• Welcome to Pretentious Snobby Bastard Fly Fishing!. Please login or sign up.
+-+-

+-User

Welcome, Guest.
Please login or register.
 
 
 
Forgot your password?

+-Stats

Members
Total Members: 2305
Latest: gpierce18
New This Month: 0
New This Week: 0
New Today: 0
Stats
Total Posts: 145053
Total Topics: 14013
Most Online Today: 679
Most Online Ever: 832
(March 08, 2019, 15:41:24 pm)
Users Online
Members: 35
Guests: 639
Total: 674

Unlimited confederate (or any other) war memorial

Started by Woolly Bugger, July 07, 2015, 12:05:51 pm

Previous topic - Next topic

0 Members and 3 Guests are viewing this topic.

Woolly Bugger

A walk through an Appalachian graveyard

QuoteWest Virginia will forever be connected to the Civil War. It was created when it became the first and only state to secede from the Confederacy on June 20, 1863, after years of neglect by the plantation-owning aristocracy in greater Virginia that was determined to continue slavery instead of paying their southern brethren a living wage. That is how some would view the conflict anyway, as others fought for the South and what they viewed as their besieged homeland.

West Virginia was also the perfect example of brother fighting brother and cousin fighting cousin during the War Between the States. The truth is that Union sympathizers and soldiers could be found in every Confederate state except for South Carolina. The Free State of Jones existed in Mississippi, the thousands-strong Hill Country Militia was located in Texas, the Mountain Feds were based in Arkansas, the Jayhawker fighters fought in Louisiana, the Winston County soldiers came out of Alabama, the Independent Rangers held court in Florida, the Pickens County brethren were from Georgia, and thousands of Eastern Tennessee fighters fought with the Union forces.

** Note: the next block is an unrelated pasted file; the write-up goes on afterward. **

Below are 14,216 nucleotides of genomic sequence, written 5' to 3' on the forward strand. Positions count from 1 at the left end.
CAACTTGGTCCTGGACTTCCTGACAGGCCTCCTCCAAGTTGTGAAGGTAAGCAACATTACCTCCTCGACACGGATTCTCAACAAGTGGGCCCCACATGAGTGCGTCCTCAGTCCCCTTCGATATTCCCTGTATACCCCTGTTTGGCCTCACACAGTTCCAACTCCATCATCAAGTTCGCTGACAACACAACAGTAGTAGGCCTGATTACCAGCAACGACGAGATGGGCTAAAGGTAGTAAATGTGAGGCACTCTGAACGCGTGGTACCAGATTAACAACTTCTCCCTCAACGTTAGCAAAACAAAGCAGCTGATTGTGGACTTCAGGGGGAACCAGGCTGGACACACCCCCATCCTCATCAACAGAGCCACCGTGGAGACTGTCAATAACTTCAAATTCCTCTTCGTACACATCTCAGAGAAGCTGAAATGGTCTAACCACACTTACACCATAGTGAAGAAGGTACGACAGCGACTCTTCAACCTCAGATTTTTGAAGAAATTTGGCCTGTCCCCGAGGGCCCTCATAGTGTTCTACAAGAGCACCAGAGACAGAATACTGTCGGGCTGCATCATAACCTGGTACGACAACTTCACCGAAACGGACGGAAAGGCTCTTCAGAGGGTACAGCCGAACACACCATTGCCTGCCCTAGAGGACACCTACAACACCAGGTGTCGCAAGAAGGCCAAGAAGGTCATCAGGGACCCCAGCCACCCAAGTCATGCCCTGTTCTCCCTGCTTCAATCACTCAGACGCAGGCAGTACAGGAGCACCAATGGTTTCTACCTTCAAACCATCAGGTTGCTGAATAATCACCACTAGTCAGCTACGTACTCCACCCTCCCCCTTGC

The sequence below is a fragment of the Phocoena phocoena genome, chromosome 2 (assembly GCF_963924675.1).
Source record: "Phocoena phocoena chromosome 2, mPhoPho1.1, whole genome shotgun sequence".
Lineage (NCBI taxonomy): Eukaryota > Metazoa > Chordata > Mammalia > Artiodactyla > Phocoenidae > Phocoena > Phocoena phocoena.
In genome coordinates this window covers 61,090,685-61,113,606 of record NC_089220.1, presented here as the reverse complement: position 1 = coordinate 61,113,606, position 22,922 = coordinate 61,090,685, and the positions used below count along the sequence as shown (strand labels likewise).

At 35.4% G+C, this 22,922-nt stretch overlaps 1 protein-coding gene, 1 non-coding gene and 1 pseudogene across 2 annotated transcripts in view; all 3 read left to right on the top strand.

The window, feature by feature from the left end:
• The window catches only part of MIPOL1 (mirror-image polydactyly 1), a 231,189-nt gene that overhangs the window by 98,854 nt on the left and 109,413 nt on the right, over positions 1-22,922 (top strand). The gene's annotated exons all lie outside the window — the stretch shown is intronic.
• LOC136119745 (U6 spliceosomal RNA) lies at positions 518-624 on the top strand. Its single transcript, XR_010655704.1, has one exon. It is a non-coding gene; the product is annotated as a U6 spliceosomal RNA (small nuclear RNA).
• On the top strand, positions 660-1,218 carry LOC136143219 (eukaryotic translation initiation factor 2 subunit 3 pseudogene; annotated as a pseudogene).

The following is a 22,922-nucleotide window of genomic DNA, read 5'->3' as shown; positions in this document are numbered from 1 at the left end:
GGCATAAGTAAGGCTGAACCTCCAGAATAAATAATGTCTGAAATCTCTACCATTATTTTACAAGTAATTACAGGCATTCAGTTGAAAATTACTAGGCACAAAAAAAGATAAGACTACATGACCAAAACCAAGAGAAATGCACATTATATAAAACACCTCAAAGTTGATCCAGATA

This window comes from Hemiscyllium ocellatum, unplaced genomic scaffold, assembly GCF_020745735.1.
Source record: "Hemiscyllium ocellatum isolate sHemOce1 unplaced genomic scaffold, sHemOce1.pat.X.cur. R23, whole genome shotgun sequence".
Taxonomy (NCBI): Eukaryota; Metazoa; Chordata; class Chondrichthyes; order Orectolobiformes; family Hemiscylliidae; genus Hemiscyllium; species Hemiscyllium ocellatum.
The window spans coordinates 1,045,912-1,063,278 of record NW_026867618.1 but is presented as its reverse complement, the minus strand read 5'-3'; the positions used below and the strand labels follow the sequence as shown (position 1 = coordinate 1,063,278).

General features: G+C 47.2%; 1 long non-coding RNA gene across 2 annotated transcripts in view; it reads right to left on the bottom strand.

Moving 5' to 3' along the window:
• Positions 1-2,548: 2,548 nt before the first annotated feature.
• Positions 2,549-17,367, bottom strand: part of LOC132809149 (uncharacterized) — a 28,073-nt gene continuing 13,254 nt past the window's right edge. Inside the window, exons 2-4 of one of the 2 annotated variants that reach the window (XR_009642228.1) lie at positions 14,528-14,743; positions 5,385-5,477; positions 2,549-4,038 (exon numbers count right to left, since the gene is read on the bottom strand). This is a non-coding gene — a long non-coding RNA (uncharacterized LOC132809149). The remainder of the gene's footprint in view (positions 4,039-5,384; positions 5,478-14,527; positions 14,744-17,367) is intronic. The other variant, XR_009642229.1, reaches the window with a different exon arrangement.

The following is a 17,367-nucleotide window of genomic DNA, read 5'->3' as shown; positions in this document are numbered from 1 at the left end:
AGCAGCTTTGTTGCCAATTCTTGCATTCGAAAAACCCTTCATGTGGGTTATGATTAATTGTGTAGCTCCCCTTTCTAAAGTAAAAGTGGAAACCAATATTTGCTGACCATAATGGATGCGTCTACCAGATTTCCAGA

Western North Carolina was no different, and that history includes the true story of Sarah Malinda "Sam" Blalock. "Sam" Blalock was one of only two female soldiers who disguised themselves as men and fought during the Civil War. Her story is well-documented throughout history.

https://www.herald-dispatch.com/features_entertainment/a-walk-through-an-appalachian-graveyard/article_ce1cb7f3-e7c6-5601-8b15-9f3ebf6acac8.html

ex - I'm not going to live with you through one more fishing season!”

me -There's a season?

Woolly Bugger

ex - I'm not going to live with you through one more fishing season!”

me -There's a season?

Woolly Bugger

ex - I'm not going to live with you through one more fishing season!”

me -There's a season?

Woolly Bugger

Group calls for 'Dixie' to be taken out of Dixie Classic Fair over associations with slavery
http://via.wghp.com/DXMfr
ex - I'm not going to live with you through one more fishing season!”

me -There's a season?

Al

Quote from: Woolly Bugger on April 10, 2019, 15:43:39 pmGroup calls for 'Dixie' to be taken out of Dixie Classic Fair over associations with slavery
http://via.wghp.com/DXMfr


I saw the same thing in our local newspaper. My immediate thought was "Well I guess the Dixie Deer Classic will be next"

Woolly Bugger

PC craziness if you ask me!


QuoteNike's latest ad campaign was online for just a few hours before historians on Twitter noticed a problem: The slogan, "The Lost Cause," was intended to promote the brand's new Trail Running collection, but it also called up a phrase with disturbing significance dating back to the years following the Civil War.

https://footwearnews.com/2019/business/retail/nike-lost-cause-ad-campaign-confederate-history-1202770716/
ex - I'm not going to live with you through one more fishing season!”

me -There's a season?

Woolly Bugger

PHOTOS: Wilmington's hidden Civil War history

In a 1917 StarNews article, a Confederate veteran described the defensive earthworks that surrounded Willmington during the Civil War. Many of these remnants still exist, though often now part of the area's hidden history.

Photos show Dr. Chris Fonvielle, an expert on Wilmington's Civil War history, on part of the earthworks of the Sugar Loaf defenses in a remote area of Carolina Beach State Park.


https://www.starnewsonline.com/photogallery/NC/20190418/OPINION/418009982/PH/1


ex - I'm not going to live with you through one more fishing season!”